Home and Landscape

Voles (Meadow Mice)

In Brief

  • Voles are small rodents sometimes called “meadow mice”. They resemble pocket gophers.
  • While voles may be seen above ground, the clearest sign of their presence are their well-traveled runways that connect burrow openings.
  • Voles damage many garden plants including vegetables and fruit trees.
  • Voles can be managed by removing or reducing dense vegetation where they burrow.


Voles are mouselike rodents somewhat similar in appearance to gophers. Six species of voles from the genus Microtus occur in California. Collectively they are called either meadow mice or voles. Two species are responsible for the majority of damage. The California vole, M. californicus, is the most widespread vole in the state, found in the Owens and Central valleys and nearly the entire length of the coastal range. The montane vole, M. montanus, inhabits northeastern California and the eastern Sierra slope . Voles usually do not invade homes and shouldn’t be confused with the house mouse, Mus musculus.

Voles are intriguing small mammals because some populations regularly go through cycles of low to high numbers with occasional sudden increases that can send numbers soaring up to several thousand per acre.

Identification and Biology

Voles have a compact, heavy body, short legs, a short-furred tail, small eyes, and partially hidden ears. Their long, coarse fur is blackish brown to grayish brown. When fully grown they can measure 5 to 8 inches long, including the tail.
Although voles spend considerable time above ground and you occasionally can see them scurrying about, they spend most of their time below ground in their burrow system. The clearest signs of their presence are the well-traveled, aboveground runways that connect burrow openings. A protective layer of grass or other ground cover usually hides the runways. The maze of runways leads to multiple burrow openings that are each about 1-1/2 to 2 inches in diameter. You can locate the runways by pulling back overhanging ground cover. Fresh clippings of green grass and greenish-colored droppings about 3/16 inch long in the runways and near the burrows are further evidence of voles. With age, the droppings lose the green coloring and turn brown or gray.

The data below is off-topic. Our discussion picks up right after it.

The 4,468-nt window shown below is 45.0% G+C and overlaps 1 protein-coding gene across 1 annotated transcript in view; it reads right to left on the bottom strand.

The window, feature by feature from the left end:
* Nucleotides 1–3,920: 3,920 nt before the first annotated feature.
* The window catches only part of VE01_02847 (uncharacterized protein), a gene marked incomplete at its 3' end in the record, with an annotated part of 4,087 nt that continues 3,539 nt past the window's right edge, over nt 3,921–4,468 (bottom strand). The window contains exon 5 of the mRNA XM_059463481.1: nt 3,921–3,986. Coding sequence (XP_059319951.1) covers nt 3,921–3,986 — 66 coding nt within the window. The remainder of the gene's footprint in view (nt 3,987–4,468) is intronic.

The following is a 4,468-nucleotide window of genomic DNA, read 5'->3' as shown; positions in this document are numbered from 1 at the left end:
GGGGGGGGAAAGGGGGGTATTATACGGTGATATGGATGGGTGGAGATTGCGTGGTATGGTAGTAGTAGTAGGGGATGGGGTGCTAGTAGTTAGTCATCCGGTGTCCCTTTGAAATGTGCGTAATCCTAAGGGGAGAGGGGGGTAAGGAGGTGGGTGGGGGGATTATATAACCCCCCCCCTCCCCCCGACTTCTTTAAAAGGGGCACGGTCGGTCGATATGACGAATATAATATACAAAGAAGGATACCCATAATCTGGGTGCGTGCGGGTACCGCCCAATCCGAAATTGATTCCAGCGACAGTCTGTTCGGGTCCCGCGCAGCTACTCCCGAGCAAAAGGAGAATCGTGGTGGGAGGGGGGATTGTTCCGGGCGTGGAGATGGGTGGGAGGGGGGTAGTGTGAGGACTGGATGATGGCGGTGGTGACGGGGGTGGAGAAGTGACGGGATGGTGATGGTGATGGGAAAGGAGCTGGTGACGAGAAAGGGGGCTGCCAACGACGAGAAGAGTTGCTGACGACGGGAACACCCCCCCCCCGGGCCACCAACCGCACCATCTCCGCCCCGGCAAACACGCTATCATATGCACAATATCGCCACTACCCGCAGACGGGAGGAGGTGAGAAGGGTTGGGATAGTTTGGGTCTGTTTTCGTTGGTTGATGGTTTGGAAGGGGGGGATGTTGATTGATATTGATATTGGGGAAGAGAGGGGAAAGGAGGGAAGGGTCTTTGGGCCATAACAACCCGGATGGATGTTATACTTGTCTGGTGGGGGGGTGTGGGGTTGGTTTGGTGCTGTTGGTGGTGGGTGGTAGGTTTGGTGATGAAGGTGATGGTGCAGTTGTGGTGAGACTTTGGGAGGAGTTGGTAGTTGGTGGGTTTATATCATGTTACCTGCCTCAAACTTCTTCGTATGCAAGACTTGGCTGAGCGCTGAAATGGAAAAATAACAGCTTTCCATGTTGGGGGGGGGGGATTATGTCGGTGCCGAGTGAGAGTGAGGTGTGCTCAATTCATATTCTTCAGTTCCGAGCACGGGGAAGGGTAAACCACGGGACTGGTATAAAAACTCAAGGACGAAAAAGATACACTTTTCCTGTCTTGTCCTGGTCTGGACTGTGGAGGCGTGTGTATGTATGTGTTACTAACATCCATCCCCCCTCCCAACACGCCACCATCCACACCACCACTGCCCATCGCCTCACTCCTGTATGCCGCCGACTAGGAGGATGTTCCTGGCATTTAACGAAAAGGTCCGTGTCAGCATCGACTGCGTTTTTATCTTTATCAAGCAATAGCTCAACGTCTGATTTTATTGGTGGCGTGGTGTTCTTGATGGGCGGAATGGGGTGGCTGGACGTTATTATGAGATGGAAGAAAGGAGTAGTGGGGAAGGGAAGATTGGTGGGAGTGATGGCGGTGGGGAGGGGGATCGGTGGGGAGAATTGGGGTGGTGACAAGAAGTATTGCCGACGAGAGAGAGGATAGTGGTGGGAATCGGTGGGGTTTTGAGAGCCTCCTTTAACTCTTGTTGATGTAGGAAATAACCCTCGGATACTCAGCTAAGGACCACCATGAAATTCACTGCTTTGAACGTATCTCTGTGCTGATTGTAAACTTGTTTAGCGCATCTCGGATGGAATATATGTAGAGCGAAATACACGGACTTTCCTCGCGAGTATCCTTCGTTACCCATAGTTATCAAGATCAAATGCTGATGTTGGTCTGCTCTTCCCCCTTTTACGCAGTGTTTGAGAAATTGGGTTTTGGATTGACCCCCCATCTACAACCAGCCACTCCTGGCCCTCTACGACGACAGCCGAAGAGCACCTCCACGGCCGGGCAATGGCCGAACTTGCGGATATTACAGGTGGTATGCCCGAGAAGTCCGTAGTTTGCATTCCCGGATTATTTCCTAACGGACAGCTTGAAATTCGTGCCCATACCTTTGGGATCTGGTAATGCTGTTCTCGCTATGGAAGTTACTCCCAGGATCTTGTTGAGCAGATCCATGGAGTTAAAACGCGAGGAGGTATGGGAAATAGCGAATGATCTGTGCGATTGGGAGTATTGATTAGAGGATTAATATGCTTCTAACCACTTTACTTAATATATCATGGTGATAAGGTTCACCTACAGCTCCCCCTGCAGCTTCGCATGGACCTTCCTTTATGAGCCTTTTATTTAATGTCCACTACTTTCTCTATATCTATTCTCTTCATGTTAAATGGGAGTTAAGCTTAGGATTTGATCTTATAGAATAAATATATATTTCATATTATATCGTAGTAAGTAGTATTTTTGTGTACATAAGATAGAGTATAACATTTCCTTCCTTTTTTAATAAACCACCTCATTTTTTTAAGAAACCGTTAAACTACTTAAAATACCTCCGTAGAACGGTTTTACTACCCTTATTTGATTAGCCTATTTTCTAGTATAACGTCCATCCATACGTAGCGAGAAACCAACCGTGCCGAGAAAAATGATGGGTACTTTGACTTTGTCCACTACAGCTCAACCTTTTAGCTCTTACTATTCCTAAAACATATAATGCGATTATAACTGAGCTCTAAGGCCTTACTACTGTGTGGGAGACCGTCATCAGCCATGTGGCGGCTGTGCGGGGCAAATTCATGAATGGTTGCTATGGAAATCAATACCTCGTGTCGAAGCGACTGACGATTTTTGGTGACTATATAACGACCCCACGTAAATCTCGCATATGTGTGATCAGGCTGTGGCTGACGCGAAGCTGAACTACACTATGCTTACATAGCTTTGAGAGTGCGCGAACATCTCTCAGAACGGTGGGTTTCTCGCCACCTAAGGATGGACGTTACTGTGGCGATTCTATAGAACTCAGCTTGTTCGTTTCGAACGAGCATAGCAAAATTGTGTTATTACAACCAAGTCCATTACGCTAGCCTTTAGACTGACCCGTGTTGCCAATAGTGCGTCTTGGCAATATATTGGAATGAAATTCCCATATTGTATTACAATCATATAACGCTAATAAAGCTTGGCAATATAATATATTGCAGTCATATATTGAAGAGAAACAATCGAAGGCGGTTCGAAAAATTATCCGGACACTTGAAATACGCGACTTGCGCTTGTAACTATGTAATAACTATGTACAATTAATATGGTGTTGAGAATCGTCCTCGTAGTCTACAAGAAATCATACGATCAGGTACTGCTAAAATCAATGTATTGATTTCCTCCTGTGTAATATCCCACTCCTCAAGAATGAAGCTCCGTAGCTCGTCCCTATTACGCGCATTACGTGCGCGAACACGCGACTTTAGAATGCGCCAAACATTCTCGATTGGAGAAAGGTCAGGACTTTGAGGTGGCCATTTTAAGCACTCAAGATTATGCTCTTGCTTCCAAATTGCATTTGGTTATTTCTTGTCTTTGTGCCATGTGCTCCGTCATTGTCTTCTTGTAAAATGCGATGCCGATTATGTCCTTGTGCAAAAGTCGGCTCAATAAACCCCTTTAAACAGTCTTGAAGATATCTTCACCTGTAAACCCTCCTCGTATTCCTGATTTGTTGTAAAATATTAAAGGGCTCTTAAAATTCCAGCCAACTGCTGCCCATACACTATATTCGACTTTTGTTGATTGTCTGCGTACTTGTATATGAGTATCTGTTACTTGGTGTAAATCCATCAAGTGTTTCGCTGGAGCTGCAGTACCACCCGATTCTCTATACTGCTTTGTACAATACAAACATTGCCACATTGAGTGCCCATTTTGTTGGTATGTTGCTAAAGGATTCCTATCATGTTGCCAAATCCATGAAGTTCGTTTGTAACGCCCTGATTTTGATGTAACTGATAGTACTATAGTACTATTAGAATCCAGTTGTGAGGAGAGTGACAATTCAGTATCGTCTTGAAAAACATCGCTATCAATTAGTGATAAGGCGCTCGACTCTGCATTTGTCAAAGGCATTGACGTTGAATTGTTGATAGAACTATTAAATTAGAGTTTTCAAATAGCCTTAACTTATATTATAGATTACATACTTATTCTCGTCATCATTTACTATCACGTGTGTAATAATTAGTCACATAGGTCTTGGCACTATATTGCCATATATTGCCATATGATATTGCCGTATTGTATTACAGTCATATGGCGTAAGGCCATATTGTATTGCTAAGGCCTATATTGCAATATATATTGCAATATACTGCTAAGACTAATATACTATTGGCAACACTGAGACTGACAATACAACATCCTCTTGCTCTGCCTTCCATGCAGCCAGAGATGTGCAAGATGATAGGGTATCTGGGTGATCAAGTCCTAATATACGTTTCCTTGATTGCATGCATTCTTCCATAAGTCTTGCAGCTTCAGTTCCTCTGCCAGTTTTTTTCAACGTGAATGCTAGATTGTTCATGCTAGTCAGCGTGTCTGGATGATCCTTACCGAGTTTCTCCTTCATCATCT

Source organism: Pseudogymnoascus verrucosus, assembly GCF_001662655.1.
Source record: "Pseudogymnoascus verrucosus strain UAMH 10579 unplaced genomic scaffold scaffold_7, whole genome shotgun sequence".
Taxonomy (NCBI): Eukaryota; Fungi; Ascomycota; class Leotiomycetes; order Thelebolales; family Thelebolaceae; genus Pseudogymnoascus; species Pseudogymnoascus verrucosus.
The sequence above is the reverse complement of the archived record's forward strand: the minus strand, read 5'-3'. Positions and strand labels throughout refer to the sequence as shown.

Voles are active day and night, year-round. You’ll normally find them in areas with dense vegetation. Voles dig many short, shallow burrows and make underground nests of grass, stems, and leaves. In areas with winter snow, voles will burrow in and through the snow to the surface.

Several adults and young can occupy a burrow system. The size of the burrow system and foraging area varies with habitat quality, food supply, and population levels, but in most cases, it is no more than a few hundred square feet.

Vole numbers fluctuate from year to year, and under favorable conditions, their populations can increase rapidly. In some areas their numbers are cyclical, reaching peak numbers every 3 to 6 years before dropping back to low levels. Voles can breed any time of year, but the peak breeding period is spring. Voles develop rapidly, with females maturing in 35 to 40 days and having 5 to 10 litters per year. Litter size ranges from 3 to 6 young. However, voles seldom live longer than 12 months.

Voles are mostly herbivorous, feeding on a variety of grasses, herbaceous plants, bulbs, and tubers. They eat bark and roots of trees, usually in fall or winter, although damage can occur throughout the year. Voles store seeds and other plant matter in underground chambers.

Voles are poor climbers and usually don’t enter homes or other buildings. Instead, they inhabit wildlands or croplands adjacent to buildings, gardens, and landscaped sites with protective ground cover (e.g., vegetation, mulch, and weed cloth). Most problems around homes and gardens occur during outbreaks of vole populations.


Voles cause damage by feeding on a wide range of garden plants including artichoke, beet, Brussels sprouts, cabbage, carrot, cauliflower, celery, lettuce, spinach, sweet potato, tomato, and turnip. They also can damage turf and other landscape plantings such as lilies and dichondra. Voles will gnaw the bark of fruit trees including almond, apple, avocado, cherry, citrus, and olive. Vole damage to tree trunks normally occurs from a few inches above ground to a few inches below ground. If the damage is below ground, you will need to remove soil from the base of the tree to see it. Voles are poor climbers, although they can cause damage higher up on trees if they can access low-hanging branches. Voles may also puncture irrigation lines through chewing activity, resulting in leaks and costly repairs.

Vole damage is identified by gnaw marks on trees about 1/8 inch wide and 3/8 inch long in irregular patches and various angles, along with other signs including droppings, runways, and burrows. If voles gnaw completely around the trunk or roots, it will disrupt the tree’s flow of nutrients and water, a process known as girdling. Girdling damage on trunks and roots can kill trees. Signs of partial trunk or root girdling can include a prolonged time before young trees bear fruit, reduced fruit yield, abnormal yellowish leaf color, and overall poor vigor. Where snow cover is present, damage to trees can extend a foot or more up the trunk. Damage that occurs beneath snow cover often escapes notice until it is too late. Pocket gophers are another rodent species that will cause girdling damage to trunks. Vole girdling damage can often be distinguished from pocket gopher damage by the location of where the girdling damage occurs. Vole girdling damage generally occurs aboveground, while similar pocket gopher damage generally occurs below ground. That said, vole damage can occasionally occur up to a few inches below ground. As such, observation of other signs of rodent presence (such as open burrow entrances compared to closed pocket gopher mounds) may be needed to determine the offending animal.